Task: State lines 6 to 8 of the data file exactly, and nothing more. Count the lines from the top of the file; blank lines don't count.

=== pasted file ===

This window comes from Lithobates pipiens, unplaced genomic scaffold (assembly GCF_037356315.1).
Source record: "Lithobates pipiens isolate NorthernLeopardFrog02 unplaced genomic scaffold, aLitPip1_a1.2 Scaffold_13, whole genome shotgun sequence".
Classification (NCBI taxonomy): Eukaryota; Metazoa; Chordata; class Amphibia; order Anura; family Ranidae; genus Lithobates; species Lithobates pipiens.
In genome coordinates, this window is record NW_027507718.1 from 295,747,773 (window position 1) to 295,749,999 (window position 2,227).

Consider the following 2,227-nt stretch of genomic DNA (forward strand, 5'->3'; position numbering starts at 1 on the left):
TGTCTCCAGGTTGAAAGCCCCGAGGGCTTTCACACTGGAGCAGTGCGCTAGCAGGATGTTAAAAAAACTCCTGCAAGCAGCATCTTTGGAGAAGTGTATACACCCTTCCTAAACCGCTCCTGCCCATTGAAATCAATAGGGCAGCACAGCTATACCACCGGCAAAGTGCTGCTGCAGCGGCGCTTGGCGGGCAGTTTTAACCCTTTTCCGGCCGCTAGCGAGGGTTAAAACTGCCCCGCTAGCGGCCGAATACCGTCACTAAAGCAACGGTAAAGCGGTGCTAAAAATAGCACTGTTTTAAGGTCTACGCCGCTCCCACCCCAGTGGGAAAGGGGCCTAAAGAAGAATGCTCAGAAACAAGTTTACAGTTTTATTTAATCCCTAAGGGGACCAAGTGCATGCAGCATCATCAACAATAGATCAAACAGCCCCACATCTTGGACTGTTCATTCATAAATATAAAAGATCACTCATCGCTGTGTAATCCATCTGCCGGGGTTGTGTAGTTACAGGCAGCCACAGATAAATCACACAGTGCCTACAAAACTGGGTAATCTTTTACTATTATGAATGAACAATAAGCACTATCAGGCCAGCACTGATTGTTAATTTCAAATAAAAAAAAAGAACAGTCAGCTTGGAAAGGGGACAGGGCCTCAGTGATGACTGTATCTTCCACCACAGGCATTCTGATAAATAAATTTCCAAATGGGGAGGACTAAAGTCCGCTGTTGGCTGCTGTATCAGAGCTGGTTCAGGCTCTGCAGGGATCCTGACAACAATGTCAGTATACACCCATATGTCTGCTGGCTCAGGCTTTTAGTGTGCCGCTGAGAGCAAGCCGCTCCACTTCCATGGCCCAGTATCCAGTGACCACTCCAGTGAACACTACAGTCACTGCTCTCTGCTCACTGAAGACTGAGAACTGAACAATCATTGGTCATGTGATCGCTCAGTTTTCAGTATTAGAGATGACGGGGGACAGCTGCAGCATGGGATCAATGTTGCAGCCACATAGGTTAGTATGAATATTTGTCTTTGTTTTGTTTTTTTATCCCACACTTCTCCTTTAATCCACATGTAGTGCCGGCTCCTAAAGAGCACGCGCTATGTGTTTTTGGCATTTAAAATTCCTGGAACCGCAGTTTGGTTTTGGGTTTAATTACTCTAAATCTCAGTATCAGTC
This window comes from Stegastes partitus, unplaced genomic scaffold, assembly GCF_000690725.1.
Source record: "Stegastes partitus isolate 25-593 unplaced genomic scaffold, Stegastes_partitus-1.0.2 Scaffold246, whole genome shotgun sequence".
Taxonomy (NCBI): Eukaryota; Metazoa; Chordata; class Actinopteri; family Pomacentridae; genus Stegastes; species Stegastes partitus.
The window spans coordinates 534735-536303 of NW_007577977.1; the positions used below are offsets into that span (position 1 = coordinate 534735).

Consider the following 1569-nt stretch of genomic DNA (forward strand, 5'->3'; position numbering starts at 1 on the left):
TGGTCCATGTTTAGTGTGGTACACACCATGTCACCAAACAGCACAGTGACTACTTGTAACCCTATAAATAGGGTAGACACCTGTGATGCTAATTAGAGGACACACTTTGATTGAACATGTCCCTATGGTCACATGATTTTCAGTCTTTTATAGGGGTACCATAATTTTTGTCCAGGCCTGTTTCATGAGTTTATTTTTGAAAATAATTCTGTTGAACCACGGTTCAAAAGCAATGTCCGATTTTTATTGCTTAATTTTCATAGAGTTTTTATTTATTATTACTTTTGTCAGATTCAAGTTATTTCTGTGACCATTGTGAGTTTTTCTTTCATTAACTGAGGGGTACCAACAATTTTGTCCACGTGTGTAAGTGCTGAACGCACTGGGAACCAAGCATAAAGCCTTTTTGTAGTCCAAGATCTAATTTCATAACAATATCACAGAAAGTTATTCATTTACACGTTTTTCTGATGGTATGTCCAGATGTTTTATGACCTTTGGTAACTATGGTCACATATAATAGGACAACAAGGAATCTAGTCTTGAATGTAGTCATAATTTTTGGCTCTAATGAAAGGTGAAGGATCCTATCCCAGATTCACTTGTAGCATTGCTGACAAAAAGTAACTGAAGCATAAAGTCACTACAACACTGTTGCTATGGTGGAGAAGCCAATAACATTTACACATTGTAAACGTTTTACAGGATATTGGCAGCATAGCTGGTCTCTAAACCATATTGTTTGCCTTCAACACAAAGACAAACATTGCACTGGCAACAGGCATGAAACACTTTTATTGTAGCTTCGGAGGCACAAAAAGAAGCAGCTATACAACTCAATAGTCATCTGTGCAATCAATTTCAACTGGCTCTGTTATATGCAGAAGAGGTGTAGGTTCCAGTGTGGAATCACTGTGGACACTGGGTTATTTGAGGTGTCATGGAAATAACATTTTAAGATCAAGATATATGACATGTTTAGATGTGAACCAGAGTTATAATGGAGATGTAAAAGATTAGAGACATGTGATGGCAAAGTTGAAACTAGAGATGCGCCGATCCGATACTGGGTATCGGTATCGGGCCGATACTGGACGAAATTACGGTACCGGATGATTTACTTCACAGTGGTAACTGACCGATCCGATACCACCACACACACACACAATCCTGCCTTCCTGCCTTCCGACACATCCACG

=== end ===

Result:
TGTCTCCAGGTTGAAAGCCCCGAGGGCTTTCACACTGGAGCAGTGCGCTAGCAGGATGTTAAAAAAACTCCTGCAAGCAGCATCTTTGGAGAAGTGTATACACCCTTCCTAAACCGCTCCTGCCCATTGAAATCAATAGGGCAGCACAGCTATACCACCGGCAAAGTGCTGCTGCAGCGGCGCTTGGCGGGCAGTTTTAACCCTTTTCCGGCCGCTAGCGAGGGTTAAAACTGCCCCGCTAGCGGCCGAATACCGTCACTAAAGCAACGGTAAAGCGGTGCTAAAAATAGCACTGTTTTAAGGTCTACGCCGCTCCCACCCCAGTGGGAAAGGGGCCTAAAGAAGAATGCTCAGAAACAAGTTTACAGTTTTATTTAATCCCTAAGGGGACCAAGTGCATGCAGCATCATCAACAATAGATCAAACAGCCCCACATCTTGGACTGTTCATTCATAAATATAAAAGATCACTCATCGCTGTGTAATCCATCTGCCGGGGTTGTGTAGTTACAGGCAGCCACAGATAAATCACACAGTGCCTACAAAACTGGGTAATCTTTTACTATTATGAATGAACAATAAGCACTATCAGGCCAGCACTGATTGTTAATTTCAAATAAAAAAAAAGAACAGTCAGCTTGGAAAGGGGACAGGGCCTCAGTGATGACTGTATCTTCCACCACAGGCATTCTGATAAATAAATTTCCAAATGGGGAGGACTAAAGTCCGCTGTTGGCTGCTGTATCAGAGCTGGTTCAGGCTCTGCAGGGATCCTGACAACAATGTCAGTATACACCCATATGTCTGCTGGCTCAGGCTTTTAGTGTGCCGCTGAGAGCAAGCCGCTCCACTTCCATGGCCCAGTATCCAGTGACCACTCCAGTGAACACTACAGTCACTGCTCTCTGCTCACTGAAGACTGAGAACTGAACAATCATTGGTCATGTGATCGCTCAGTTTTCAGTATTAGAGATGACGGGGGACAGCTGCAGCATGGGATCAATGTTGCAGCCACATAGGTTAGTATGAATATTTGTCTTTGTTTTGTTTTTTTATCCCACACTTCTCCTTTAATCCACATGTAGTGCCGGCTCCTAAAGAGCACGCGCTATGTGTTTTTGGCATTTAAAATTCCTGGAACCGCAGTTTGGTTTTGGGTTTAATTACTCTAAATCTCAGTATCAGTC
This window comes from Stegastes partitus, unplaced genomic scaffold, assembly GCF_000690725.1.
Source record: "Stegastes partitus isolate 25-593 unplaced genomic scaffold, Stegastes_partitus-1.0.2 Scaffold246, whole genome shotgun sequence".